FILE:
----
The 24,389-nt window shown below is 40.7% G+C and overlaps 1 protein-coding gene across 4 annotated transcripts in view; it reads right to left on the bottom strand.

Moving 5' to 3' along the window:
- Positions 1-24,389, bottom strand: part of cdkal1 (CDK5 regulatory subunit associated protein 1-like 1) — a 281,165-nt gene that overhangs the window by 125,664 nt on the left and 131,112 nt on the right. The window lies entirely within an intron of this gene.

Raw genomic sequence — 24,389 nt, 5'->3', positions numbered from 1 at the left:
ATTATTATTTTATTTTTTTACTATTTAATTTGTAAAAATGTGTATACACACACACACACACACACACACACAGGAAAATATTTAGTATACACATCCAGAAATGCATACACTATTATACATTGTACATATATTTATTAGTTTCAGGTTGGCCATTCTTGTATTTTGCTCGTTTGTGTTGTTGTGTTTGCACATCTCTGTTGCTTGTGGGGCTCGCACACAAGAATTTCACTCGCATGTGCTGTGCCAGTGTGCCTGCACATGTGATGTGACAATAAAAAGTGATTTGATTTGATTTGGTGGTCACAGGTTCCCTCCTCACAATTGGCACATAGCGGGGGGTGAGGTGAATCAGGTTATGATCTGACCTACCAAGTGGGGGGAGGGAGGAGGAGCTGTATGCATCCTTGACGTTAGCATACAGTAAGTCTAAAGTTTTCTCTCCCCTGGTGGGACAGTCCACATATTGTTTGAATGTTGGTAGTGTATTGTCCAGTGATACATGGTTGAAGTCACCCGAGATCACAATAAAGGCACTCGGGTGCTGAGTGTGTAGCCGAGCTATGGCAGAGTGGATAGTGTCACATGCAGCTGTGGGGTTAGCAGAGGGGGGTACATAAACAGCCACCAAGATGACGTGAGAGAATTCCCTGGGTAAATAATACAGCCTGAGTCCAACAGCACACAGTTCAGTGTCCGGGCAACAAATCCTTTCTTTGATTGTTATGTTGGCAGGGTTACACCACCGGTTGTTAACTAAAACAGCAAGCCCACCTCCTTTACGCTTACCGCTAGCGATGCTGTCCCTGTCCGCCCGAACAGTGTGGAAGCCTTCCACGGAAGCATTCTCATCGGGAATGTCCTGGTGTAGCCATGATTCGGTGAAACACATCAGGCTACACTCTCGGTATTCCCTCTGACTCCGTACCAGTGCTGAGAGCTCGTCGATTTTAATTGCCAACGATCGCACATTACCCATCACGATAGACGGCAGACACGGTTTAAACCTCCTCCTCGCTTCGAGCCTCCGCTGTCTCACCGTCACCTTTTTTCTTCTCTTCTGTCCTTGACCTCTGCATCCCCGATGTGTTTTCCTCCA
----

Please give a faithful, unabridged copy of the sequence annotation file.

The 24,389-nt window shown below is 40.7% G+C and overlaps 1 protein-coding gene across 4 annotated transcripts in view; it reads right to left on the bottom strand.

Moving 5' to 3' along the window:
- Positions 1-24,389, bottom strand: part of cdkal1 (CDK5 regulatory subunit associated protein 1-like 1) — a 281,165-nt gene that overhangs the window by 125,664 nt on the left and 131,112 nt on the right. The window lies entirely within an intron of this gene.

Raw genomic sequence — 24,389 nt, 5'->3', positions numbered from 1 at the left:
ATTATTATTTTATTTTTTTACTATTTAATTTGTAAAAATGTGTATACACACACACACACACACACACACACAGGAAAATATTTAGTATACACATCCAGAAATGCATACACTATTATACATTGTACATATATTTATTAGTTTCAGGTTGGCCATTCTTGTATTTTGCTCGTTTGTGTTGTTGTGTTTGCACATCTCTGTTGCTTGTGGGGCTCGCACACAAGAATTTCACTCGCATGTGCTGTGCCAGTGTGCCTGCACATGTGATGTGACAATAAAAAGTGATTTGATTTGATTTGGTGGTCACAGGTTCCCTCCTCACAATTGGCACATAGCGGGGGGTGAGGTGAATCAGGTTATGATCTGACCTACCAAGTGGGGGGAGGGAGGAGGAGCTGTATGCATCCTTGACGTTAGCATACAGTAAGTCTAAAGTTTTCTCTCCCCTGGTGGGACAGTCCACATATTGTTTGAATGTTGGTAGTGTATTGTCCAGTGATACATGGTTGAAGTCACCCGAGATCACAATAAAGGCACTCGGGTGCTGAGTGTGTAGCCGAGCTATGGCAGAGTGGATAGTGTCACATGCAGCTGTGGGGTTAGCAGAGGGGGGTACATAAACAGCCACCAAGATGACGTGAGAGAATTCCCTGGGTAAATAATACAGCCTGAGTCCAACAGCACACAGTTCAGTGTCCGGGCAACAAATCCTTTCTTTGATTGTTATGTTGGCAGGGTTACACCACCGGTTGTTAACTAAAACAGCAAGCCCACCTCCTTTACGCTTACCGCTAGCGATGCTGTCCCTGTCCGCCCGAACAGTGTGGAAGCCTTCCACGGAAGCATTCTCATCGGGAATGTCCTGGTGTAGCCATGATTCGGTGAAACACATCAGGCTACACTCTCGGTATTCCCTCTGACTCCGTACCAGTGCTGAGAGCTCGTCGATTTTAATTGCCAACGATCGCACATTACCCATCACGATAGACGGCAGACACGGTTTAAACCTCCTCCTCGCTTCGAGCCTCCGCTGTCTCACCGTCACCTTTTTTCTTCTCTTCTGTCCTTGACCTCTGCATCCCCGATGTGTTTTCCTCCA